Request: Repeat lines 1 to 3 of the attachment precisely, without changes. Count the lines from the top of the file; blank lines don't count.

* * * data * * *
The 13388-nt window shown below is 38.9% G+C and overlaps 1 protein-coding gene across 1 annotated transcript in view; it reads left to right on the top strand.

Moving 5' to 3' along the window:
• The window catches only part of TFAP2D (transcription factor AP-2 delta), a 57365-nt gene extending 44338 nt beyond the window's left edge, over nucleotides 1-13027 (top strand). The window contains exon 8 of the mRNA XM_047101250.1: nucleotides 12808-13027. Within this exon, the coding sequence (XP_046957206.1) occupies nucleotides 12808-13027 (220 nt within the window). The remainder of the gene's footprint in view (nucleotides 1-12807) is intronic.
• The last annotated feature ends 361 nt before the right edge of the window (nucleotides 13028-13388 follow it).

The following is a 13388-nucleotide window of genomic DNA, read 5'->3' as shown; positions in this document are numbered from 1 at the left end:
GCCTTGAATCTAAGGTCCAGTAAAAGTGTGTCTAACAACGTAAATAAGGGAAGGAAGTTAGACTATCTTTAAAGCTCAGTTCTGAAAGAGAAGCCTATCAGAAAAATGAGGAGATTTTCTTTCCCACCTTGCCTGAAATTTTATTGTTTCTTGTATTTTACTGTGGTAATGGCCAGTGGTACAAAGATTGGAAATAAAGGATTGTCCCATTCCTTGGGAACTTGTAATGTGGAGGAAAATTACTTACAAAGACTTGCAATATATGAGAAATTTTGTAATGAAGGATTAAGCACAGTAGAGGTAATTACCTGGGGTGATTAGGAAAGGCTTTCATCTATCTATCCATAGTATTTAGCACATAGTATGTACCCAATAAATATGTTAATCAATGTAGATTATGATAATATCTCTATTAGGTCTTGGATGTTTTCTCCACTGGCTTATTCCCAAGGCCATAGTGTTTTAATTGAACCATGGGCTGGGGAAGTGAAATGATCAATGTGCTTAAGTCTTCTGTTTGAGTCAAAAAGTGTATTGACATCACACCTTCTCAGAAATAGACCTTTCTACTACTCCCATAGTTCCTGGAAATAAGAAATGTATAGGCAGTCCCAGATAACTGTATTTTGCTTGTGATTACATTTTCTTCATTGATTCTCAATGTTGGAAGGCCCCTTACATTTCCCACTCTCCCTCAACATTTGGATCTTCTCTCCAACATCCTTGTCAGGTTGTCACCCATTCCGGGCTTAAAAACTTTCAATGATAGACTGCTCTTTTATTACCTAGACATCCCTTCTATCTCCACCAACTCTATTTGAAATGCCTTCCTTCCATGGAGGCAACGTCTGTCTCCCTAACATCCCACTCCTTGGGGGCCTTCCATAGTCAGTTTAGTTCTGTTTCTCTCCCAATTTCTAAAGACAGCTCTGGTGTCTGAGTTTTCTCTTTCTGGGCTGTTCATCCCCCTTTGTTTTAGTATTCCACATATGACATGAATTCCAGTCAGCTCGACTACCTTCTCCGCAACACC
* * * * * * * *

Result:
The 13388-nt window shown below is 38.9% G+C and overlaps 1 protein-coding gene across 1 annotated transcript in view; it reads left to right on the top strand.

Moving 5' to 3' along the window:
• The window catches only part of TFAP2D (transcription factor AP-2 delta), a 57365-nt gene extending 44338 nt beyond the window's left edge, over nucleotides 1-13027 (top strand). The window contains exon 8 of the mRNA XM_047101250.1: nucleotides 12808-13027. Within this exon, the coding sequence (XP_046957206.1) occupies nucleotides 12808-13027 (220 nt within the window). The remainder of the gene's footprint in view (nucleotides 1-12807) is intronic.